With Facebook’s move to auto-displaying captions on videos in the Feed, the creative has a new place to flex their muscles – good old fashioned text.
The latest creative use of subtitles comes from Dos Equis as they bid farewell to “The Most Interesting Man in the World” as he presumably is bound to become “The Most Interesting Man in the Galaxy” or something else… That isn’t the point. The point is Dos Equis is using their captions in Facebook’s caption on default land of the Feed to drive people clicking to expand or unmuting:
Hotels.com used their “Captain Obvious” character and their own captions to create a fun experience with sound off a while back, but now that Facebook allows the uploading of .SRT files for on-video captions, that means a similar experience for uses across videos.
Fun story about .SRT files + Facebook – they’re finicky. We just ran a global video campaign with 50+ .SRT language caption files – hard work but the campaign was awesome and a ton of fun.
When will Twitter jump on board the no sound + caption train? Has to be soon, right?
BuzzFeed’s videos have quickly become some of the company’s best performing content, with viewers coming back for episode after episode of videos from Tasty and the likes.
Capitalizing on this, BuzzFeed launched their own standalone video app at Mobile World Congress – the event that’s quickly becoming as important for product announcements and launches across verticals as CES once was.
The app, which is devoid of ads right now, is perfectly poised for regular ads (think pre-roll) and native content either created by brands or with BuzzFeed’s internal studio.
Users are met with a Trending view when entering the app, showing that BuzzFeed’s technology for picking up trending content is at the heart of everything they do. There’s also a “Shows” view where users can discover and subscribe to shows they’re into. Imagine all the binge watching and then binge eating you can do with Tasty videos now!
I’m pretty stoked on the Corgi in the icon, myself.
Everyone hates the Patriots. OK, not everyone, but a lot of people. They don t hate them because they’re bad, though, they hate them because they’re the best. It sucks watching Tom Brady somehow find a way (Excelt for losing to Denver tonight!) time and time again. We all want to root for the underdogs… we want to get behind those scrappy teams that don’t have all the flash and glitz. The teams that we grew up on that are fighting.
That’s how I think of Twitter.
I sent my first Tweet from a classroom computer at the School of Visual Concepts where Clay McDaniel and Andy Boyer taught me more than I’d known before about the world of social marketing. After that class, I told myself I’d be doing that as part of my job… I started working for Clay and Andy 5 months later (and then returned to teach that same class for three years).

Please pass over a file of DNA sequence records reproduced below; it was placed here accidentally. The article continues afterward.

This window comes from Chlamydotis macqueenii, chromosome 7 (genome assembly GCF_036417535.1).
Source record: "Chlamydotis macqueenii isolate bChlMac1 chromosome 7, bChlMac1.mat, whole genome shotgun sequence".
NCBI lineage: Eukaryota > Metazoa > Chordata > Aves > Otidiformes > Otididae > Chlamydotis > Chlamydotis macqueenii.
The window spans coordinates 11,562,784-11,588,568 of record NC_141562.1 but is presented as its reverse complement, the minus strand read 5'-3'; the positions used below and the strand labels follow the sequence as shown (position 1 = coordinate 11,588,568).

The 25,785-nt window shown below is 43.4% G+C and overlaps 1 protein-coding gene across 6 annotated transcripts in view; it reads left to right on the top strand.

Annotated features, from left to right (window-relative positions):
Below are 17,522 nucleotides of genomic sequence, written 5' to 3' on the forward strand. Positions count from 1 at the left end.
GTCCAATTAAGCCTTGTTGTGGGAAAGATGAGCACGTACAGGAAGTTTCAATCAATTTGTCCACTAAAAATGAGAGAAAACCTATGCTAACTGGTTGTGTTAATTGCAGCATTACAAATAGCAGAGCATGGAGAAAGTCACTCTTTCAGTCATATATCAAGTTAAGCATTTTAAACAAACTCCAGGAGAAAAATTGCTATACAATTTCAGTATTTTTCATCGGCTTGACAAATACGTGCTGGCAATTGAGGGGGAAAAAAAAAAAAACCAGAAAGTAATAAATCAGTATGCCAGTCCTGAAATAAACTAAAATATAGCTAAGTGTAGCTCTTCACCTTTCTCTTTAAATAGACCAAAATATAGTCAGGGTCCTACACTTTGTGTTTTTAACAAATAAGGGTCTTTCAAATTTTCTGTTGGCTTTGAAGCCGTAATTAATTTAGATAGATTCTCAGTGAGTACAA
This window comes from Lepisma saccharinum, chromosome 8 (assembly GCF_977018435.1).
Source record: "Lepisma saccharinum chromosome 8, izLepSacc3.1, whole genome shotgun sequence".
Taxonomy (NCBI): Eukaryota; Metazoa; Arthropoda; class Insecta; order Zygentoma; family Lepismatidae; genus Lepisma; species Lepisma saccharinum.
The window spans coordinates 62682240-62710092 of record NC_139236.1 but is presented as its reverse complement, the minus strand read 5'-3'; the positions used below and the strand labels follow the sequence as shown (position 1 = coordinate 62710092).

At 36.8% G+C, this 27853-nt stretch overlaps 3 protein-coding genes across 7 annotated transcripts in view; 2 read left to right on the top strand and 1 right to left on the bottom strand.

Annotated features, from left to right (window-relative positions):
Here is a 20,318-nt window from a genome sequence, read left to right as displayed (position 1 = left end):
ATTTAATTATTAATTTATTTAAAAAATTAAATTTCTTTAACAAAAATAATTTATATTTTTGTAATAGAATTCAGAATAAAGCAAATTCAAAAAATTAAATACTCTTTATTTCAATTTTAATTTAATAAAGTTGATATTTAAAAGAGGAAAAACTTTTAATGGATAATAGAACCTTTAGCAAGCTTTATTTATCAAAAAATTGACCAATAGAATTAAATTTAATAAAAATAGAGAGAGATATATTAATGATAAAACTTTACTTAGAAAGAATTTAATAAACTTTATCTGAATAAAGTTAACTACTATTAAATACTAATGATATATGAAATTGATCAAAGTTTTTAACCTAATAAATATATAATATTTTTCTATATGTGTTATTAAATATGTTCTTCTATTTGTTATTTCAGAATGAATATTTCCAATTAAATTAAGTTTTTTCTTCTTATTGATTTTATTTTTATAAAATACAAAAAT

Facebook is, by all accounts, the leader in today’s Internet – and don’t get me wrong, I like Facebook a hell of a lot more than I like the Patriots – and they earned it. They took down MySpace. They grew even as Google was biting at their heels and making plays.
Twitter, though, came up at roughly the same time and, for all intents and purposes, had the same chances Facebook had to be the biggest on the block, but they didn’t – for a number of reasons.
But instead of LOLing at Twitter’s continued attempts to keep growing and to make products that bring more value to its user base, we should be cheering them on. Twitter, after all, is still where many go for “breaking” information. It’s where you can learn about a trending topic in an unfiltered feed of people you follow – sans algorithm.
Facebook probably wouldn’t be the Facebook it is today without Twitter. Their pushing and competing between 2010 – 2014 brought us more advancements and features in the mobile world than we’d seen the previous 10 years before that. Competition in the social space is just as important as competition in the world economy — it keeps innovation flowing.
The people I’ve worked with at Twitter are incredibly smart and laser focused on users and the brands that help make Twitter what it is.
I made a joke the othe night about missing the #FailWhale — and I was only slightly kidding. The days when you’d get a #FailWhale were exciting because Twitter was growing so quickly and so many people were engaged around a single topic (usually) that the servers literally couldn’t keep up. It was kind of fun. I’m also a fan of the Robot who’s arm fell off.
As an advertiser, Twitter’s ability to target real-time conversations has always been an incredible draw for me. They’ve innovated quickly to bring new formats which aren’t just exciting for brands, but engaging and interesting for users. With the addition of Periscope, Twitter has an opportunity to tap into real-time conversations and situations that can put anyone from anywhere in the middle of the action.